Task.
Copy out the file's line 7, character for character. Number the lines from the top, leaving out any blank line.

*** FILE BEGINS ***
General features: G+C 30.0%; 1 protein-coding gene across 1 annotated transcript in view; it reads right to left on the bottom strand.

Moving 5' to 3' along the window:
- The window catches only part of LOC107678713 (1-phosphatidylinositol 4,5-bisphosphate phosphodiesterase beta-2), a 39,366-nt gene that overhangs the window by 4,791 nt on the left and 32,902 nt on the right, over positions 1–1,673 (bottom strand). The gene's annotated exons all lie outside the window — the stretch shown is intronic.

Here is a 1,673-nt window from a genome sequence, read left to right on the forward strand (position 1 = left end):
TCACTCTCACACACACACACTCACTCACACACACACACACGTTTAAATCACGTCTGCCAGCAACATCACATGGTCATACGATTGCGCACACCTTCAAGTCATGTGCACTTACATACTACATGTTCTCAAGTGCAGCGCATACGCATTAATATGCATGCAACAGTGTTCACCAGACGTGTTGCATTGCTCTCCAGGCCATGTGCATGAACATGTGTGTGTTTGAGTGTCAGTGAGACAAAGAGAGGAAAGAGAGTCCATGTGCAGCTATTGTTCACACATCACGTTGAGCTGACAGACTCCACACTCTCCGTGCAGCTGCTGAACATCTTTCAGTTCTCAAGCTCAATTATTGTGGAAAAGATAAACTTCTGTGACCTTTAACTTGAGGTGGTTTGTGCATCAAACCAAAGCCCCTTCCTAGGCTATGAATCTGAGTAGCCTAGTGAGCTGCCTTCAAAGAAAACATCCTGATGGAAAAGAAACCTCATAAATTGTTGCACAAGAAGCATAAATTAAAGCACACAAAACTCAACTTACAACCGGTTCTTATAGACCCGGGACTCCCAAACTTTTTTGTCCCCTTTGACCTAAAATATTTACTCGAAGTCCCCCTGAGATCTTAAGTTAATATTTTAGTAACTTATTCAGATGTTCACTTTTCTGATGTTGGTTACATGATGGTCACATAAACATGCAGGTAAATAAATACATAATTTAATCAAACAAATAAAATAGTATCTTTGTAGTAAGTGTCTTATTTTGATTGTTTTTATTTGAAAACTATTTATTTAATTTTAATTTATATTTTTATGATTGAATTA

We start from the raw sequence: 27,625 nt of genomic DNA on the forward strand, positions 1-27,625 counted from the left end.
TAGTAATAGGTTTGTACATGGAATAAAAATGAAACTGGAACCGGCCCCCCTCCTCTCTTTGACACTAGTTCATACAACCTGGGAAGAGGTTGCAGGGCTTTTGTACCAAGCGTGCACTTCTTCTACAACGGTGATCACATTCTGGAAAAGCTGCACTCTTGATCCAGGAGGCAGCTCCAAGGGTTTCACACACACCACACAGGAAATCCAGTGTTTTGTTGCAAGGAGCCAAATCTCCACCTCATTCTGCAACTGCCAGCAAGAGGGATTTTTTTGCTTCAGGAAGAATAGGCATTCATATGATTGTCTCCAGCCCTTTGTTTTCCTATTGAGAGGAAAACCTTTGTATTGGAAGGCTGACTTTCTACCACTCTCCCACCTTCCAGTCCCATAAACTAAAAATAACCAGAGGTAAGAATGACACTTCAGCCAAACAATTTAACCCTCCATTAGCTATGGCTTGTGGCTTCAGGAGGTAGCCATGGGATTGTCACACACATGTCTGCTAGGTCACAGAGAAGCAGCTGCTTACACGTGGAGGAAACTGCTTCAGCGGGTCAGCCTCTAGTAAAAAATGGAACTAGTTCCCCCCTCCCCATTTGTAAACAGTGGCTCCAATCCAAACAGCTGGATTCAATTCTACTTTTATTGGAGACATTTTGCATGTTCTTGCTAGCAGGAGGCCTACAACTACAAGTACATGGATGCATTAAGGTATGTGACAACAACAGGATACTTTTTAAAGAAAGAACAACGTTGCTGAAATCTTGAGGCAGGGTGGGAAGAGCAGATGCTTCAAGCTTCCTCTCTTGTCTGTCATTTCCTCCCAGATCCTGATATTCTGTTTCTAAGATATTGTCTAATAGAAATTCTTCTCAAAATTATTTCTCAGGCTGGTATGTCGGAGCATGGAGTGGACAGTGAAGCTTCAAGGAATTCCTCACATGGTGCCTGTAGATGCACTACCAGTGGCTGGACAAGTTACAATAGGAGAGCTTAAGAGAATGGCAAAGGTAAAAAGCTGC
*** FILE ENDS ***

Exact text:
TAGTAATAGGTTTGTACATGGAATAAAAATGAAACTGGAACCGGCCCCCCTCCTCTCTTTGACACTAGTTCATACAACCTGGGAAGAGGTTGCAGGGCTTTTGTACCAAGCGTGCACTTCTTCTACAACGGTGATCACATTCTGGAAAAGCTGCACTCTTGATCCAGGAGGCAGCTCCAAGGGTTTCACACACACCACACAGGAAATCCAGTGTTTTGTTGCAAGGAGCCAAATCTCCACCTCATTCTGCAACTGCCAGCAAGAGGGATTTTTTTGCTTCAGGAAGAATAGGCATTCATATGATTGTCTCCAGCCCTTTGTTTTCCTATTGAGAGGAAAACCTTTGTATTGGAAGGCTGACTTTCTACCACTCTCCCACCTTCCAGTCCCATAAACTAAAAATAACCAGAGGTAAGAATGACACTTCAGCCAAACAATTTAACCCTCCATTAGCTATGGCTTGTGGCTTCAGGAGGTAGCCATGGGATTGTCACACACATGTCTGCTAGGTCACAGAGAAGCAGCTGCTTACACGTGGAGGAAACTGCTTCAGCGGGTCAGCCTCTAGTAAAAAATGGAACTAGTTCCCCCCTCCCCATTTGTAAACAGTGGCTCCAATCCAAACAGCTGGATTCAATTCTACTTTTATTGGAGACATTTTGCATGTTCTTGCTAGCAGGAGGCCTACAACTACAAGTACATGGATGCATTAAGGTATGTGACAACAACAGGATACTTTTTAAAGAAAGAACAACGTTGCTGAAATCTTGAGGCAGGGTGGGAAGAGCAGATGCTTCAAGCTTCCTCTCTTGTCTGTCATTTCCTCCCAGATCCTGATATTCTGTTTCTAAGATATTGTCTAATAGAAATTCTTCTCAAAATTATTTCTCAGGCTGGTATGTCGGAGCATGGAGTGGACAGTGAAGCTTCAAGGAATTCCTCACATGGTGCCTGTAGATGCACTACCAGTGGCTGGACAAGTTACAATAGGAGAGCTTAAGAGAATGGCAAAGGTAAAAAGCTGC